Simply put: we will have to end the standardization of our education system.  Tests should be taken, but not in a standard format set by politicians who have no brain, no pain, no idea what it’s like to both be students in a public school or parents of students in schools.  The teachers are the ones who spend hours upon hours with our children, so why are the white colared, black tie wearing idiotic politicians making these decisions?  Part of it we will discuss in a later post on teacher trust and status in the social context.  Most teachers, being female, are treated like dirt!  So politicians are not being given good credit for a reason.  Politicians never raised a disabled kid, except maybe Rick Santorum, but will his Trisomy-18 daughter ever really grace the pages of a standardized test answer sheet?  No.  What about if Kathy herself stepped into the political ring?  We need more loud proud parents of disabled kids and students past and present to say the following, ‘We’re mad as Hell, stop turning my disabled child into a piece of crap.  Stop standardizing my child’s education!”  And do not forget that history tests are a bad idea because some parts of history books can be biased.  Also a subject for a future post.

If anyone else has been hurt by the Standardized Testing Attack of the Bubble Sheets, please talk to me.  I will find a way to get you some medication so you can cure your Test Taker’s Fright.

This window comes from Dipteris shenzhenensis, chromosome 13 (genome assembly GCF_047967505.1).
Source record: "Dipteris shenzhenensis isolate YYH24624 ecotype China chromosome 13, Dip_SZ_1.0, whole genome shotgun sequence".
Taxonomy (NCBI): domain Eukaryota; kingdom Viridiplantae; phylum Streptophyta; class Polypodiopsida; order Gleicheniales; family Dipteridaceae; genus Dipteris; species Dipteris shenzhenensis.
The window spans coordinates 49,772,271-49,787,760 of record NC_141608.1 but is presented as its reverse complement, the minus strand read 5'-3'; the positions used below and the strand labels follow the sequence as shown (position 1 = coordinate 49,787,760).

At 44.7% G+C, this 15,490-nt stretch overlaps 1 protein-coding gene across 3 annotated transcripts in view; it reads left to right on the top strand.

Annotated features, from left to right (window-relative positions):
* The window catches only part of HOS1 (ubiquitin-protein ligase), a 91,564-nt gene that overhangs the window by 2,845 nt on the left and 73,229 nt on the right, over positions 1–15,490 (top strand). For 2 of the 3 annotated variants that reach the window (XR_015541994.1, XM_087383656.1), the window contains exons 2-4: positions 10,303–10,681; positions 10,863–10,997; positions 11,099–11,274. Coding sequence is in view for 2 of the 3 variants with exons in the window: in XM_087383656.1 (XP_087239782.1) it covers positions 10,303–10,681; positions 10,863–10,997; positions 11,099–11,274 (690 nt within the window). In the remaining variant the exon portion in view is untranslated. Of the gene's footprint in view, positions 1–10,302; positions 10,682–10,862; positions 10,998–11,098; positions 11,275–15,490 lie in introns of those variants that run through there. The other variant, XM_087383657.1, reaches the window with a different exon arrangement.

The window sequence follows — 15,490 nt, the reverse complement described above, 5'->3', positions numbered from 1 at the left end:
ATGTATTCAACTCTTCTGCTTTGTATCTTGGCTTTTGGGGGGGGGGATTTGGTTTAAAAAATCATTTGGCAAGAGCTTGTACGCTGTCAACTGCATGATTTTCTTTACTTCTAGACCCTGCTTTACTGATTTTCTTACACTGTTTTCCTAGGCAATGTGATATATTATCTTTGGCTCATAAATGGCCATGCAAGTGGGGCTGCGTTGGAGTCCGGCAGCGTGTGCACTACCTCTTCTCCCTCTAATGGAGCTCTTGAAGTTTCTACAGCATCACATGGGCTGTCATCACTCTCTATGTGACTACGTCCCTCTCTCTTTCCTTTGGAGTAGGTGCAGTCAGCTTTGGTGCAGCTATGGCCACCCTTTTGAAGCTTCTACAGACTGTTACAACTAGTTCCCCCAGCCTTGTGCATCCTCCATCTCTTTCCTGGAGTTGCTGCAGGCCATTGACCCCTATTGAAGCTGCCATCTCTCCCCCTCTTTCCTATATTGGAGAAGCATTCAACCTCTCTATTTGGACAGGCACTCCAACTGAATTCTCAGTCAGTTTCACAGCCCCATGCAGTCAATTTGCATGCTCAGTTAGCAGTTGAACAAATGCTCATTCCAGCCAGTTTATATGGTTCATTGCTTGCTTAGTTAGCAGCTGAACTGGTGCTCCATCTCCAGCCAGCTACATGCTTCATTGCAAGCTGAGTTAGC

Beth

Disclaimer: All of the anecdotes about the tests were true and I had Blake’s permission to write this account down.  Also, if the attack of the Bubble Sheets gets worse, who cares about Hillary Clinton?  I vote Kathy for president.  I vote someone who really cares about disabled kids, someone who taught a blind child, knows about mental issues, etc. for president.  Not a black tie wearing, extravagantly dressed, rich snowflake as president.  We need a real person who represents what we call the “little guy” for president, but yes, we need a real live female in the White House.  But Mrs. Clinton does not know anything about disability.  Chelsea and her son were both able, so forget them Clintons.  I vote Blake’s or somebody else’s mom for president, so yall get the campaign trail going.  Let’s do it!  We’re here to defend our world and education from the villain that nobody sees, the bubble Sheet and the word “standard” on all report cards.

Author: denverqueen

My name is Beth. I'm blind from birth and enjoy the blogging atmosphere. I am a creative person, a musician, a writer, etc. This is me. Take it or leave it.